Walt Palmer was born in 1934 in Atlantic City,
30 years before segregation was abolished.
At five years old, he moved to the Black Bottom in Philadelphia, the area from 32nd to 40th Street between Walnut Street and Lancaster Ave. This neighborhood was then taken over by the University of Pennsylvania, displacing between 2,000 and 3,000 people who were there for a century prior, almost all of them Black families.
This is just one aspect of the racism that Walt has faced and fought since day one, and continues to fight to this day.
We have a vision of community empowerment. We want to create a world that allows Black and poor communities to build themselves up. We believe that education is the key to liberation.
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Walt Palmer’s early life was filled with art
Like the music he grew up listening to on his father’s knee, like the rhythms he learned to make on the drums, and the dances that went with them. His life was filled art, dance, sports, and mischief. He had a deep love for his family and community that was complicated at age 11, when his father died and he was parentified.
As a child, Walt began seeking out information about Black history by reading and talking to older people in his community. Fascinated, he began to share what he was learning, teaching in every way he could.
He painted portraits of famous and less famous, but still important, Black history icons. He’d shout the information he learned from street corners and people would flock to listen, in what he called ‘Curbstone College.’ He started the Black People’s University Freedom School shortly after graduating high school in order to teach his neighborhood’s children, and a community theater to teach through drama and arts.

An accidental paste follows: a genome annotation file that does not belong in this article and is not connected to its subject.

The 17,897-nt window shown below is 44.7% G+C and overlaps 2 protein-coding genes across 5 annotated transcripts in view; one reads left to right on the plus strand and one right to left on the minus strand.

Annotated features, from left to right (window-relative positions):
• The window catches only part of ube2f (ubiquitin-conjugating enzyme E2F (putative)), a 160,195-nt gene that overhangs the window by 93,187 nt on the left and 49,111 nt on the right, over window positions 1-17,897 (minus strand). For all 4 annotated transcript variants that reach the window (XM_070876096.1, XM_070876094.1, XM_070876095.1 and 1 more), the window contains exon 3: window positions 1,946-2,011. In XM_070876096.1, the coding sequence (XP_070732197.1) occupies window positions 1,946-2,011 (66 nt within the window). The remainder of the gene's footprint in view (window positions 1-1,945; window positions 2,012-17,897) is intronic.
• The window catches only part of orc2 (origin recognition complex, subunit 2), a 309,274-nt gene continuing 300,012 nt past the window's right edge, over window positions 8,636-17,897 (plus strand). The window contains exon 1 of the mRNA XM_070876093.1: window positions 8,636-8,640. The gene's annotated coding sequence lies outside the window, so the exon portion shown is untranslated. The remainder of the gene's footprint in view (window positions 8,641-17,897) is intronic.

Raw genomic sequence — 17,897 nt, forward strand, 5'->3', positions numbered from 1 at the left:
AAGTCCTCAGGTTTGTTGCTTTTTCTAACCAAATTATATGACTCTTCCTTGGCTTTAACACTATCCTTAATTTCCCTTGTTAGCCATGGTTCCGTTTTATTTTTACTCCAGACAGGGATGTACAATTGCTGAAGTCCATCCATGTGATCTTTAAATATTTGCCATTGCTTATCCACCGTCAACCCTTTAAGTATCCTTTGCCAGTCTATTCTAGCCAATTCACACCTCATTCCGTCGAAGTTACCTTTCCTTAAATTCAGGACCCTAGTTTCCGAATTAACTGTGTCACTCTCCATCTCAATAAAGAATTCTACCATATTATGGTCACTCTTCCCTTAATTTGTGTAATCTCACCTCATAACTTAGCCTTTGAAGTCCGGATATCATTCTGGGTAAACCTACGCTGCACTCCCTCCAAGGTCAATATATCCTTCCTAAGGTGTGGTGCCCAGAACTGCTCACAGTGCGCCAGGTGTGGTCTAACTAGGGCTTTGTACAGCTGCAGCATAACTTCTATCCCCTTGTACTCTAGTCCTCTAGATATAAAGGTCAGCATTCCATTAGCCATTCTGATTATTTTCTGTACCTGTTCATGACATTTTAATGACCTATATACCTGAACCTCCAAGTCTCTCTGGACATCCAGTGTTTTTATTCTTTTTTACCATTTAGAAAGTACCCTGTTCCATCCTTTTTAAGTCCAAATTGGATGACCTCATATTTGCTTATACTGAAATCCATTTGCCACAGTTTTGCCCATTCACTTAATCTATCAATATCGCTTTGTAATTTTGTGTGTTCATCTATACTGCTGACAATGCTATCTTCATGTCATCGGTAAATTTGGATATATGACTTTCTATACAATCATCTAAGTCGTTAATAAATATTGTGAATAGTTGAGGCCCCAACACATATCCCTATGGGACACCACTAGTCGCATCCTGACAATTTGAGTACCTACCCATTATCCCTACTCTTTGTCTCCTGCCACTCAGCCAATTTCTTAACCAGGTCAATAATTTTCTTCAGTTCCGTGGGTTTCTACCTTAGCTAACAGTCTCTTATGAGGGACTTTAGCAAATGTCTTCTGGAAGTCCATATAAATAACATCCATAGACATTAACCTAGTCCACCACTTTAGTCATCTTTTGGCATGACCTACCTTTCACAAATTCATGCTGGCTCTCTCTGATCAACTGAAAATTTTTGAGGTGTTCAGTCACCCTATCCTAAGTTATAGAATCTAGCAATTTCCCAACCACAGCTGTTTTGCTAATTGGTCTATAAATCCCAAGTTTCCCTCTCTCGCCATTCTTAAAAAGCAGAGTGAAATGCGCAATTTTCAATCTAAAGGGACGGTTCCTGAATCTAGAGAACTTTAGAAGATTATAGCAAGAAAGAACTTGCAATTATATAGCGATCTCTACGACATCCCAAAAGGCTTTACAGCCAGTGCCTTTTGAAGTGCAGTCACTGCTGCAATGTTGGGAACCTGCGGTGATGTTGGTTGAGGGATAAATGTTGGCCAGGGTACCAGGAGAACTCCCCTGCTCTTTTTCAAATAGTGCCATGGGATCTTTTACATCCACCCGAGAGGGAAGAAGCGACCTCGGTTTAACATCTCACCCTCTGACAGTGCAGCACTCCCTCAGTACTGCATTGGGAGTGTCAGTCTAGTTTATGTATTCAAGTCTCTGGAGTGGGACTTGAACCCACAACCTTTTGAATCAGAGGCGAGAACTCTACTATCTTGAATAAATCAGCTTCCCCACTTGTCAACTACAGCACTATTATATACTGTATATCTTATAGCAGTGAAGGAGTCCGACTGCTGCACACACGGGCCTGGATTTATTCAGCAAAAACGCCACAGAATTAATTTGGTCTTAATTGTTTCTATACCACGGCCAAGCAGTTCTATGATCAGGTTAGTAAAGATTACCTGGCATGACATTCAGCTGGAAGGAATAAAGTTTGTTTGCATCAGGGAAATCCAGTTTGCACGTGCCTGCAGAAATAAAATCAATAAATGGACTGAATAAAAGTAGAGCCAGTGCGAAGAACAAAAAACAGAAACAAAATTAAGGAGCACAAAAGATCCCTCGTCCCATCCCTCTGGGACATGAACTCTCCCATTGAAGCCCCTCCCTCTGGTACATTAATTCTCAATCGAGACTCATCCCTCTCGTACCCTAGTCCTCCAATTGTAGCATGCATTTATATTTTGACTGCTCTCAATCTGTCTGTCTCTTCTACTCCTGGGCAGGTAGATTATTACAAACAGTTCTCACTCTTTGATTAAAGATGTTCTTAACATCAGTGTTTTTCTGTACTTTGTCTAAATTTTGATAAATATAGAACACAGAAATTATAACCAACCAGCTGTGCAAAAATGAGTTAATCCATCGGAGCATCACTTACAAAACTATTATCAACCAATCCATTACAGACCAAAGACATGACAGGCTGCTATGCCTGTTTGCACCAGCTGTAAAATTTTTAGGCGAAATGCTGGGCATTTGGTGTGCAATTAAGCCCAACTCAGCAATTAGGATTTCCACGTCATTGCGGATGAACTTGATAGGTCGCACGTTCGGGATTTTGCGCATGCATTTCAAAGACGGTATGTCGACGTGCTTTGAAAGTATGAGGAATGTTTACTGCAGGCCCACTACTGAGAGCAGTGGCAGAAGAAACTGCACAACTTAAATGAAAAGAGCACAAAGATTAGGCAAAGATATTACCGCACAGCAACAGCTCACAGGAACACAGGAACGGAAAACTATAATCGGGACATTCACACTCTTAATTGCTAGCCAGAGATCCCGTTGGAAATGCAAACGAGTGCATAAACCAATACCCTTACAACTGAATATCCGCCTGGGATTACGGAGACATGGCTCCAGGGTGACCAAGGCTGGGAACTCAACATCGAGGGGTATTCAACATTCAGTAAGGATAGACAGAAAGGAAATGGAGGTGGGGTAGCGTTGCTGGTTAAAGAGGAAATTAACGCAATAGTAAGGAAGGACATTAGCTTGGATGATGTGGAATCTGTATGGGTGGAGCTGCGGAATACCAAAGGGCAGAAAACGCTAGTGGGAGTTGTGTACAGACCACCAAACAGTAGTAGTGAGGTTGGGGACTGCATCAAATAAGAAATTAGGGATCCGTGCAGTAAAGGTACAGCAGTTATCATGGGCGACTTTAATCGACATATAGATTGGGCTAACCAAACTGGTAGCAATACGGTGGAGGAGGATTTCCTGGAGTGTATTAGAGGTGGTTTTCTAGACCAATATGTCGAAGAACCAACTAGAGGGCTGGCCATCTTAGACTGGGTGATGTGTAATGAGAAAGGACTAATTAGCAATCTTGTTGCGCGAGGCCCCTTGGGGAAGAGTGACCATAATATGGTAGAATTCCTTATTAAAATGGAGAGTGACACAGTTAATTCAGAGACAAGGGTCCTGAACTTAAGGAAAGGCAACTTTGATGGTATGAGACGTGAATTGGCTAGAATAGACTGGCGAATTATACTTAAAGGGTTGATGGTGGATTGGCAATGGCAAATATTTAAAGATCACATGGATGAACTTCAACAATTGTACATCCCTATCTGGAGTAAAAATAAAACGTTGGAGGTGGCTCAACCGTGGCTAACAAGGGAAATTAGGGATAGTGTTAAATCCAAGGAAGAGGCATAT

His first glimpse into the world of medicine
was right after high school, after being hired as a surgical attendant at the Hospital of the University of Pennsylvania. He went on to get accepted into Penn’s Cardio-Pulmonary Program despite being initially rejected because of his race. After graduating he ran CHOP, the Children’s Hospital’s, Cardiopulmonary Department for 10 years, and was the leading force in desegregating both HUP and CHOP.
Through three more degrees, fighting racism
and advocating for Black, poor, and oppressed people was his driving force and motivation. His law degree led him to educate Black Bottom residents on how to advocate for themselves within the legal system. He used radio and television to spread ideas of the Black Power and Afrocentric movements. His business degree led him to managing enormous minority buy-outs. He taught people how to organize, protest, and be the leaders of themselves and their own communities.
He lead the charge on…
Getting Parental School Choice bills passed in the 90’s, advocating for parents have say over where their children went to school, and helping to create Charter Schools in Philadelphia.
Creating and running the Walter D. Palmer Leadership Learning Partners Charter School in 2000, which functioned for 15 years as a school that taught Black children their history and how to advocate for themselves.
What does the WD Palmer Foundation do today?
Walt Palmer is a professor at Penn, a speaker, an educator on education about racism, and the leader of the WD Palmer Foundation, which today focuses on:
- Creating educational resources for communities
- Doing research and writing books about Black and indigenous history
- Empowering at-risk children and their families
The Palmer Foundation aims to provide leadership-based teaching materials and be a repository for literature and information surrounding disparities and racism in the United States, ultimately resulting in the empowerment of at-risk African American communities. We acknowledge that issues such as health conditions, violence, and climate change disproportionately affect these communities, and we work to create and provide the tools to raise them up.
Provide information and resources to empower and support oppressed groups and at-risk communities.
Shift the language surrounding discussions about oppressed and at-risk communities in the United States into one that focuses on identifying the structural causes of their decline.
Develop curriculums that tackle real-life problems—such as racism, violence, and housing disparities—faced by children and their families in order to actively intercept and circumvent the consequences of those issues.